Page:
Disneyland burnout

By Ben Hoffman

The American gates at the Calgary International Airport are different than any gate leading into any other country. Maybe it’s proximity, maybe 9/11, maybe it is a culture of paranoia, but the United States feels obliged to ship their own customs agents to Canada–like an embassy, but without prestige–to heavily scrutinize anyone who wishes access into the land that provides us our Freedom© by Godâ„¢. This, at least, is what the sprawling posters seem to allude to while one waits in line to get scanned by the angry eyes of a begrudged front-line soldier/customs agent, fighting the war on terror on alien Canadian soil.

To be fair, the sign might have been improperly read, as it is difficult to partake in American kitsch/indoctrination when an impatient woman with a massive baggage cart is ramming one’s heels. But I digress, that is hardly the point of this regaling–it is merely coincidental with the nigh-thematic anger of post-terrorist American relations.

The bags of Canadian potential terrorists are scanned differently at this gate. The potentials are herded through small hallways to the back of the airport, where even their large, stowed luggage is sent through high detail X-ray scanners for high volume observation. Anywhere else–Germany, for instance–and the bags are checked by Canadian airline personnel, and randomly selected for search after.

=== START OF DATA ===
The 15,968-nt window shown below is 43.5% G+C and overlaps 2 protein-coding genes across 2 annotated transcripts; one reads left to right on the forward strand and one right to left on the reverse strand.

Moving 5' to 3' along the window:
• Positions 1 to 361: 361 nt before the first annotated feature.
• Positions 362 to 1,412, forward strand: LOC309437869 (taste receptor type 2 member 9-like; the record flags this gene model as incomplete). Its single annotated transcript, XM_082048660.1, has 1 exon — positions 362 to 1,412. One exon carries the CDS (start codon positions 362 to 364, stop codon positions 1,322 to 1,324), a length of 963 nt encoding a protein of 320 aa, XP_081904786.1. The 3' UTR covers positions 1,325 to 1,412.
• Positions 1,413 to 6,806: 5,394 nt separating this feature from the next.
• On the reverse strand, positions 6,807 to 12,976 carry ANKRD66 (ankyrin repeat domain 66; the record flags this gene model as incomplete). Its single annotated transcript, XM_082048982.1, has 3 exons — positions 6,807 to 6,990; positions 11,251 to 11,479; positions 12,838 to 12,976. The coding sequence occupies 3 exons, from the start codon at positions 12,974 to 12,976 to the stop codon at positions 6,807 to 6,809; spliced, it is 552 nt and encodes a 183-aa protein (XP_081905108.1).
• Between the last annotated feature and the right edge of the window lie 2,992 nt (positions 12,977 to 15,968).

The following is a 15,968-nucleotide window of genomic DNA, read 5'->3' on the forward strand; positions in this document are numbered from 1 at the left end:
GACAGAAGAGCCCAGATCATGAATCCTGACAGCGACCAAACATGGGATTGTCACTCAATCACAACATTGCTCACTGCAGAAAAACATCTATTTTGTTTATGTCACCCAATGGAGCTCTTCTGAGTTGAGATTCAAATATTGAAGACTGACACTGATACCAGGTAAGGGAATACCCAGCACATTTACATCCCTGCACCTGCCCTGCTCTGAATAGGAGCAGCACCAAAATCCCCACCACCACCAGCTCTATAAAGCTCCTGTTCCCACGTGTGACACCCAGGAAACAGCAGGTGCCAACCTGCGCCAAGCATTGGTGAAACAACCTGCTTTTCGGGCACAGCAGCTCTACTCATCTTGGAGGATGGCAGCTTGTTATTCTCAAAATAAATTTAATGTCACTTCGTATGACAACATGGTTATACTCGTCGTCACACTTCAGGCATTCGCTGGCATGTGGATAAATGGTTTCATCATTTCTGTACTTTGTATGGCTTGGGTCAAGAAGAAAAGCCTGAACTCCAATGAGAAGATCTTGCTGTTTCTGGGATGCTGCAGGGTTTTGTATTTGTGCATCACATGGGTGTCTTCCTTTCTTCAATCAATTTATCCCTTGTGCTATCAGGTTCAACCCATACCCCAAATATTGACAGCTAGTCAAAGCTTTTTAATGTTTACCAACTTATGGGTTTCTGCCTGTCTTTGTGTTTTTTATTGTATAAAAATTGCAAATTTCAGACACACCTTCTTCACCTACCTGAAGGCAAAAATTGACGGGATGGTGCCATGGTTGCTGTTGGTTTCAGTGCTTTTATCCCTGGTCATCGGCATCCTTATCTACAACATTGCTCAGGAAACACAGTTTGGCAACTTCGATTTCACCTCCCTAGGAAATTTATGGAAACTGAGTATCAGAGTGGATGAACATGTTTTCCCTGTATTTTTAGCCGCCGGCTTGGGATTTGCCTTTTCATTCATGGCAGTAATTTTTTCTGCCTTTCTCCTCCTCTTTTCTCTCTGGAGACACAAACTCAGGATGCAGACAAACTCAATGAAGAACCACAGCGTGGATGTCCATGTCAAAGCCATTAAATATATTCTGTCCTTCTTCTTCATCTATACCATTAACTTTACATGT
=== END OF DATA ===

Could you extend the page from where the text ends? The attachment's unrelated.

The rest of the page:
It could have been the stress of early morning flight, or the pretension of the surroundings at the U.S. section of the airport, either way those pre-flight observations and transgressions were easy enough to write off. The point so needed to be made could easily have disappeared into the trip’s enjoyment had it not been for the pre-gate bag check at Disneyland, another case of showy anti-terror methods con- flated with a paranoiac’s cynicism.

The pre-gates were an extra line barring the would-be populace of the Happiest (and probably most expensive) Place on Earth. Bags were shuffled across tables where garishly-attired “cast members” angrily cast eyes upon their contents, searching for illicit materials. The “cast members” were Happiness-burnouts, lost children of a false belief in the equivalence of strong economy and a happy population (the Disneyland paradigm). The burnouts made incredibly apparent the trappings of American culture.

Osama has already won. Every bag angrily opened, every customer begrudgingly patted down, is another instance to prove that although their method may be wrong, the terrorists have something in their message; it is time from us to awaken from our dreams of dollar signs into the life that has been waiting for us at the fringes of money.

It is too late for America, I realized. They have fallen so far into their delusions that any anger, no matter how thin it makes their existence, is justified by the actions of 9/11. But weep not for the post-Disneyland times; for it is now that we must make the most decisive, fell cultural swoop possible. It is time to topple a paradigm that fights injustice with indignant money. Leave Godâ„¢’s Freedom©, and come.

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